The newly-discovered tobacco pipe found in the wellExcavations have concluded on a mid-17th-century well located in the southwest corner of James Fort's 1608 church. Several artifacts were found in the bottom of the well including a hoe blade stamped with a maker's mark, a pewter spoon also bearing a maker's mark, an axe head, a decorated pipe bowl, fragments of a leather shoe, and dozens of animal bones. These artifacts are in remarkable condition due to the fact that they've remained submerged below the water table for over 300 years. Though the well is located just inside the southwest corner of the church, its position is merely coincidental, as the church had been torn down decades before the construction of the well.
The hoe blade and axe headThe wells at Jamestown have yielded a remarkable array of artifacts, in large part due to the fact that they were used as trash dumps once they ceased to be used as a water source. The excavations of this well have turned up substantially fewer artifacts than those of previous wells. This may indicate a well that was in private rather than public use. Its small diameter and its mid-17th-century construction date may give credence to this theory. By this time, James Fort had expanded to become Jamestown, and its land was largely held in private hands. If this well was indeed a private one, there were probably less people using it while it was a water source and less people using it as a trash dump once the water turned sour (which probably didn't take too long given its proximity to the brackish James River). That being said, while there were less artifacts found overall, there were still a substantial number of artifacts found at all levels of the well excavation. Finds discovered above the water table include human teeth, beads, pipe fragments, and a portion of a crucible.
One of the maker's marks on the hoeThe latest finds, discovered underwater, include a hoe blade, an axe head, pieces of a leather shoe, gourd fragments, and a pewter spoon. These artifacts are in wonderful shape, due to the fact that they lay under water since they were dropped in the well some 350 years ago. Because they were not exposed to the air above, the iron objects are largely rust-free, and organic artifacts such as the leather shoe fragments appear much as they did when they were dropped into the well. The hoe blade has four of the same maker's mark, the letters "TF," imprinted on it. It is not known who "TF" was; he may very well have been an English blacksmith.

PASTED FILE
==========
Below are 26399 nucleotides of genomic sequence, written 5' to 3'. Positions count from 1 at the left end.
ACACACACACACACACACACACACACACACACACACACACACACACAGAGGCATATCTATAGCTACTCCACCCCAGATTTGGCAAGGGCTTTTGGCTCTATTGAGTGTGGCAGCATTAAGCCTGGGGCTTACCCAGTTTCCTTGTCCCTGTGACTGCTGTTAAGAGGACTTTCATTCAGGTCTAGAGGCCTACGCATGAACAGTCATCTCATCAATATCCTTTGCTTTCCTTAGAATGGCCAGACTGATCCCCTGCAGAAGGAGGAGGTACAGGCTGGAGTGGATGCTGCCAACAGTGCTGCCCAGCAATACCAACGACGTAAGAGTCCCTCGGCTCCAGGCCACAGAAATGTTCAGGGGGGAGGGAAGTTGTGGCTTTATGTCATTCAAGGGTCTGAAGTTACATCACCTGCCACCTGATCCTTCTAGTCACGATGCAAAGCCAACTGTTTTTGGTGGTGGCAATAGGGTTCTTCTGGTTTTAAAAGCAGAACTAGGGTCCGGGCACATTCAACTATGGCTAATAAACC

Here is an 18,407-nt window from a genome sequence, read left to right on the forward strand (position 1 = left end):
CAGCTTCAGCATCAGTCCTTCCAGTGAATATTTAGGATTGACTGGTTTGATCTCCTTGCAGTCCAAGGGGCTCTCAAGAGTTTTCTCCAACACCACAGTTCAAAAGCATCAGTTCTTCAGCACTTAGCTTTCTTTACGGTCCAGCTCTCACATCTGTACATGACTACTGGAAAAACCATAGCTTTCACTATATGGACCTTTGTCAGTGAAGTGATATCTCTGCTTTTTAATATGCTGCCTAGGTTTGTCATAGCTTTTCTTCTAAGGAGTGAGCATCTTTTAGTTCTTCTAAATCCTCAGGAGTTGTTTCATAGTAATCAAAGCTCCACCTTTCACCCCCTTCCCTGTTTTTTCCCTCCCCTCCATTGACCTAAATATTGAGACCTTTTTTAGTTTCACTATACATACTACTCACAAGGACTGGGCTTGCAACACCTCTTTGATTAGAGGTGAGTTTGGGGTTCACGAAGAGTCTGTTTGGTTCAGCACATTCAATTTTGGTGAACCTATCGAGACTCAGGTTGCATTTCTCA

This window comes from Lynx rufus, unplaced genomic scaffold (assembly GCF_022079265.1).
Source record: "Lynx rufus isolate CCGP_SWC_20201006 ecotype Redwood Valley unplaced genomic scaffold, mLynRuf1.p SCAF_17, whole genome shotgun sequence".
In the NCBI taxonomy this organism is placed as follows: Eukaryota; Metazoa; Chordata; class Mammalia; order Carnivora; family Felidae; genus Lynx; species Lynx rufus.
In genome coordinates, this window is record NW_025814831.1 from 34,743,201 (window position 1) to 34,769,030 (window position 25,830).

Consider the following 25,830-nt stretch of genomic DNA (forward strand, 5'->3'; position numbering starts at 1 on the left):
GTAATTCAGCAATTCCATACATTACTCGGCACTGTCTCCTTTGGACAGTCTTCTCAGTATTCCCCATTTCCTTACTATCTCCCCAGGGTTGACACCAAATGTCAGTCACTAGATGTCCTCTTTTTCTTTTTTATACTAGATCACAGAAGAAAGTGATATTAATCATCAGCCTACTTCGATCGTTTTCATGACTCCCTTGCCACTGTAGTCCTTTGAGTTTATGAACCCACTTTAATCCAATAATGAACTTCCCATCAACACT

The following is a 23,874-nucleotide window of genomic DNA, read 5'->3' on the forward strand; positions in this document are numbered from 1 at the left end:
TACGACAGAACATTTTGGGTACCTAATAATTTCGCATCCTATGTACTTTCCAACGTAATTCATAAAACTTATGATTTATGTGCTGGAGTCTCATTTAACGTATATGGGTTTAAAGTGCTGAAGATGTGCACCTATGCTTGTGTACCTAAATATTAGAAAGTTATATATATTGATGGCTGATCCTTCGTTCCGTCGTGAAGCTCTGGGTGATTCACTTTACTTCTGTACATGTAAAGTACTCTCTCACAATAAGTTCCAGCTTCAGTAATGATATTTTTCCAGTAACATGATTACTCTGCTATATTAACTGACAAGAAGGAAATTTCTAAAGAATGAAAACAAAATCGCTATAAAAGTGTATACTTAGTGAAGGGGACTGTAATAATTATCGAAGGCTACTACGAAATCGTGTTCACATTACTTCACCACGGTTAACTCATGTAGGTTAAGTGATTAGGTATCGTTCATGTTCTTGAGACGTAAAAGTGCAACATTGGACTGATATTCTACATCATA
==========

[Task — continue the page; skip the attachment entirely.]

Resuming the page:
The maker's mark on the pewter spoonA pewter spoon, found beneath the water table as well, also bears a maker's mark, but it is only partially visible due to wear. A pipe bowl was found in the bottom of the well. It is rouletted with a star and the initial "W" and is believed to have been made by a pipemaker working in the Charles City County, Virginia area between c. 1635-60. Organic materials found in the bottom of the well include leather shoe fragments, mammal bones, fish vertebrae, pieces of a gourd, and the wooden bottom of a well bucket.
The vambrace. This piece of armor was found by the enslaved workers who built Fort Pocahontas. The vambrace is on-loan from the Virginia Historical Society and will soon be on display in the Voorhees Archaearium.The Jamestown Rediscovery archaeological team is starting to wrap up this year's excavations in preparation for colder weather and will spend the winter writing reports detailing 2011's findings. A new exhibit is currently being installed in the Voorhees Archaearium, Historic Jamestowne's archaeological museum. The exhibit will focus on the artifacts found in and around Fort Pocahontas' bombproof. Fort Pocahontas was built in 1861 by enslaved workers to defend the James River from Union gunboats headed upriver. This year, the Jamestown Rediscovery archaeologists excavated Fort Pocahontas' bombproof, and the some of the artifacts found during the excavations will be on display in the new exhibit. In addition to the latest finds, selected Civil War-era artifacts found on the island through the years will also be part of the exhibit. An iron vambrace, a piece of armor that protects the elbow and surrounding portions of the arm, is one of the highlights of the exhibit. This James Fort-period artifact was found by the enslaved workers who were excavating earth to construct Fort Pocahontas' earthworks and it is on-loan from the Virginia Historical Society.